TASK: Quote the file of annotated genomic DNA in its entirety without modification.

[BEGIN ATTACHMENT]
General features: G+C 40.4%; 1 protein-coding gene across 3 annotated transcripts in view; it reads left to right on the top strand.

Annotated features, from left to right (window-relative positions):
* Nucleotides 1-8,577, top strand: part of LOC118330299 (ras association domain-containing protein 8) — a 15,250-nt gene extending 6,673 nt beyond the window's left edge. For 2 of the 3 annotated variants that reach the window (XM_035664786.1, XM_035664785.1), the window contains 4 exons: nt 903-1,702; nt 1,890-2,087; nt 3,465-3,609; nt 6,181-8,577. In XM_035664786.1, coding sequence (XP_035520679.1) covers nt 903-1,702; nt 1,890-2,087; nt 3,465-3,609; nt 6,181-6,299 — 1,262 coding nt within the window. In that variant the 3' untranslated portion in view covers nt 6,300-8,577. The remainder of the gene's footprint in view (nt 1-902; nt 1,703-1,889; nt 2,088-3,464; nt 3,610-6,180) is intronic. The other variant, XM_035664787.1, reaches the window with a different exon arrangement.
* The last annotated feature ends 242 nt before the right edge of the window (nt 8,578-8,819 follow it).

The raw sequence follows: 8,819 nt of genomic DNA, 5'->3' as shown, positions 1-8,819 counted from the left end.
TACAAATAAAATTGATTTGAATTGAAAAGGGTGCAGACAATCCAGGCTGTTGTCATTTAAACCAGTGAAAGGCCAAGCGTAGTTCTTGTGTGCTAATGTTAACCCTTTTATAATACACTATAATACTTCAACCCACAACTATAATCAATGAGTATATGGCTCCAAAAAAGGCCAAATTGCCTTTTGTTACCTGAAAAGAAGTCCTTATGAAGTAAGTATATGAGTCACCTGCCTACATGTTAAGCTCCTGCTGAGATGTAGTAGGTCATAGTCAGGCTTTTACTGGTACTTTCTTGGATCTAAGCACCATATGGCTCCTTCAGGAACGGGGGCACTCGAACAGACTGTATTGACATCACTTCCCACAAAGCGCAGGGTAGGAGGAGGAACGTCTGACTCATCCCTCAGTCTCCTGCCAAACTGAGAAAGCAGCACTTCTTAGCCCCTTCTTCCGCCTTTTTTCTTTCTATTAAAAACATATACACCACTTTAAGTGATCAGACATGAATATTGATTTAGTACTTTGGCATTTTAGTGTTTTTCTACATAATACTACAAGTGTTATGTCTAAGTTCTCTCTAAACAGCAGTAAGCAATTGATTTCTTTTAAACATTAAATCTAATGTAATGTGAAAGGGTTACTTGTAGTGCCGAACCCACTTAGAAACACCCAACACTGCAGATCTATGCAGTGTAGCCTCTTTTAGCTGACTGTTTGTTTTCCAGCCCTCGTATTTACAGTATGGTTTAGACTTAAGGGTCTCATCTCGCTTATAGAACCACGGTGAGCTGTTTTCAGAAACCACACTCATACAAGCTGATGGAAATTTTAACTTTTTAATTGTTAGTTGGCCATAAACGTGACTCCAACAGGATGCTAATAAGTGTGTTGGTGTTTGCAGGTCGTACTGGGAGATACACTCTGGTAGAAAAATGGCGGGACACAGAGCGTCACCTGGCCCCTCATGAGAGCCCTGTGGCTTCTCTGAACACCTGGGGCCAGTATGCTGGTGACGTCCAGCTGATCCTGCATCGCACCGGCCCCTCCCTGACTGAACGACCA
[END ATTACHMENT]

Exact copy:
General features: G+C 40.4%; 1 protein-coding gene across 3 annotated transcripts in view; it reads left to right on the top strand.

Annotated features, from left to right (window-relative positions):
* Nucleotides 1-8,577, top strand: part of LOC118330299 (ras association domain-containing protein 8) — a 15,250-nt gene extending 6,673 nt beyond the window's left edge. For 2 of the 3 annotated variants that reach the window (XM_035664786.1, XM_035664785.1), the window contains 4 exons: nt 903-1,702; nt 1,890-2,087; nt 3,465-3,609; nt 6,181-8,577. In XM_035664786.1, coding sequence (XP_035520679.1) covers nt 903-1,702; nt 1,890-2,087; nt 3,465-3,609; nt 6,181-6,299 — 1,262 coding nt within the window. In that variant the 3' untranslated portion in view covers nt 6,300-8,577. The remainder of the gene's footprint in view (nt 1-902; nt 1,703-1,889; nt 2,088-3,464; nt 3,610-6,180) is intronic. The other variant, XM_035664787.1, reaches the window with a different exon arrangement.
* The last annotated feature ends 242 nt before the right edge of the window (nt 8,578-8,819 follow it).

The raw sequence follows: 8,819 nt of genomic DNA, 5'->3' as shown, positions 1-8,819 counted from the left end.
TACAAATAAAATTGATTTGAATTGAAAAGGGTGCAGACAATCCAGGCTGTTGTCATTTAAACCAGTGAAAGGCCAAGCGTAGTTCTTGTGTGCTAATGTTAACCCTTTTATAATACACTATAATACTTCAACCCACAACTATAATCAATGAGTATATGGCTCCAAAAAAGGCCAAATTGCCTTTTGTTACCTGAAAAGAAGTCCTTATGAAGTAAGTATATGAGTCACCTGCCTACATGTTAAGCTCCTGCTGAGATGTAGTAGGTCATAGTCAGGCTTTTACTGGTACTTTCTTGGATCTAAGCACCATATGGCTCCTTCAGGAACGGGGGCACTCGAACAGACTGTATTGACATCACTTCCCACAAAGCGCAGGGTAGGAGGAGGAACGTCTGACTCATCCCTCAGTCTCCTGCCAAACTGAGAAAGCAGCACTTCTTAGCCCCTTCTTCCGCCTTTTTTCTTTCTATTAAAAACATATACACCACTTTAAGTGATCAGACATGAATATTGATTTAGTACTTTGGCATTTTAGTGTTTTTCTACATAATACTACAAGTGTTATGTCTAAGTTCTCTCTAAACAGCAGTAAGCAATTGATTTCTTTTAAACATTAAATCTAATGTAATGTGAAAGGGTTACTTGTAGTGCCGAACCCACTTAGAAACACCCAACACTGCAGATCTATGCAGTGTAGCCTCTTTTAGCTGACTGTTTGTTTTCCAGCCCTCGTATTTACAGTATGGTTTAGACTTAAGGGTCTCATCTCGCTTATAGAACCACGGTGAGCTGTTTTCAGAAACCACACTCATACAAGCTGATGGAAATTTTAACTTTTTAATTGTTAGTTGGCCATAAACGTGACTCCAACAGGATGCTAATAAGTGTGTTGGTGTTTGCAGGTCGTACTGGGAGATACACTCTGGTAGAAAAATGGCGGGACACAGAGCGTCACCTGGCCCCTCATGAGAGCCCTGTGGCTTCTCTGAACACCTGGGGCCAGTATGCTGGTGACGTCCAGCTGATCCTGCATCGCACCGGCCCCTCCCTGACTGAACGACCA